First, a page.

Siffrein had donned the garb of a troubadour with a lute slung over his shoulder, deeming that the safest guise in which to make his way through the enemy's camp; but Walter convinced him that it would be of little avail, since even a minstrel would scarcely be permitted to pass the outposts. Accordingly, when they set out on their errand an hour later, it was in ordinary travelling dress, but each was well armed. At Vandemont they met Gerard with some of his comrades, who for high pay had been engaged to smuggle powder into the besieged city, and were therefore accustomed to risking their lives. The two newcomers were also given a leather sack of powder to carry on their shoulders, and when night had fallen the little band set forth. Following silently one behind the other, they crept along sword in hand, ready to sell their lives dearly if need were, until they reached an abbey in the depths of the forest. Here Siffrein made himself known, and they were given a ready welcome by the monks, who offered refreshments to the adventurers to fortify them for the last stage of their perilous journey. Old Gerard vanished, to reappear half an hour later with the information that there were no sentries visible on that side of the camp, and there seemed a good chance of their reaching the town unobserved.

Preparations for departure were hastily completed, and the little band cautiously made their way to the camp. True enough, the sentries had all vanished, either because the bitter cold had driven them into their tents or because Gerard had won them over. The old man whistled softly three times, which may have been a prearranged signal. At all events the silent figures glided unmolested through the rows of tents. Not so much as a head was thrust forth into the cold air to spy on the nocturnal visitors, and they soon reached the outworks.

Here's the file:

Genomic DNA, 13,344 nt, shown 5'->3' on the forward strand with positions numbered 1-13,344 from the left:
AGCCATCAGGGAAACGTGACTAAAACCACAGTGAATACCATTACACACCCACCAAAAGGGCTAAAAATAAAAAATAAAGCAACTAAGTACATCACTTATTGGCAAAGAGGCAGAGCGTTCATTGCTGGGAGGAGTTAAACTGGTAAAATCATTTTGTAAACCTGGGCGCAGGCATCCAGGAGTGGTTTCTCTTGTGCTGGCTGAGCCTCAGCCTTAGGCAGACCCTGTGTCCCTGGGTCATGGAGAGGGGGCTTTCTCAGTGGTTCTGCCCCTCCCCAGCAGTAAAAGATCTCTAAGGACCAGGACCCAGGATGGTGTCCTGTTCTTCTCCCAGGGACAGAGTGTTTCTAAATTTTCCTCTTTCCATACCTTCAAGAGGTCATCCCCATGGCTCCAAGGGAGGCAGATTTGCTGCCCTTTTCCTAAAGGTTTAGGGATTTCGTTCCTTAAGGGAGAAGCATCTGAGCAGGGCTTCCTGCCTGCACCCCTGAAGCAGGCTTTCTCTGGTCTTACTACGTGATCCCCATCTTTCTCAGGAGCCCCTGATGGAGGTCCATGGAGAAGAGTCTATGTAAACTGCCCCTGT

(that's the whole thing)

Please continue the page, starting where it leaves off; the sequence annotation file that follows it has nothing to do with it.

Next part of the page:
Yonder is the spot," whispered Gerard, pointing to a bulwark the dark outlines of which stood out against the walls of the city. Now the moat lay before them.

"Vive Lorraine!" shouted Siffrein, as Gerard carefully lowered himself to its icy surface.

But the thoughtless cry aroused the sentries, who came running from all sides. Walter and the smugglers were already climbing up the wall and Siffrein had sprung upon the ice to follow them, when alas! it gave way. Down he sank to his shoulders in the water, and before help from Nancy could reach him the Burgundians had dragged him forth and borne him back to the camp shaking in an ague from his icy bath.

Gerard tried to reassure Walter as to the fate of his companion. "Have no fear," he said soothingly; "he is a nobleman and Duke Rene's steward. They will not dare to harm a hair of his head. Had it been one of us, now, they would have made short work of us."

Great were the rejoicings in Nancy at the news of speedy relief, and at daybreak one of the cannoniers loaded his gun with some of the powder brought by the smugglers, muttering to himself: "It is long since I was able to feed this big fellow. Much good may it do the Burgundians," he added, and thrusting a ball into the mouth of his cannon, took long and careful aim. "I n God's name," he said, doffing his cap, while a gunner held the match to the touchhole. Crash! went the shot, and a cloud of dust and splinters rose as it struck one of the enemy's batteries. The Burgundians were slow in responding, for they too were short of powder. Charles's army had suffered greatly. The siege of Neuss, and the battles of Granson and Murten, together with the severity of the weather and the lack of proper provisions, had reduced the number of his troops to six thousand.

Toward evening a rumor spread through the city that Siffrein de Baschi had been hanged by order of Charles the Bold. It was scarcely credited, but the next morning brought melancholy proof. The Burgundians were induced with difficulty to deliver up the corpse of the faithful steward, which was drawn up the walls in a silken cloth amid the tolling of bells, and buried with solemn ceremonies. Great was the mourning of the people over his untimely end, for the favorite of their adored young Duke was universally beloved and had no enemies.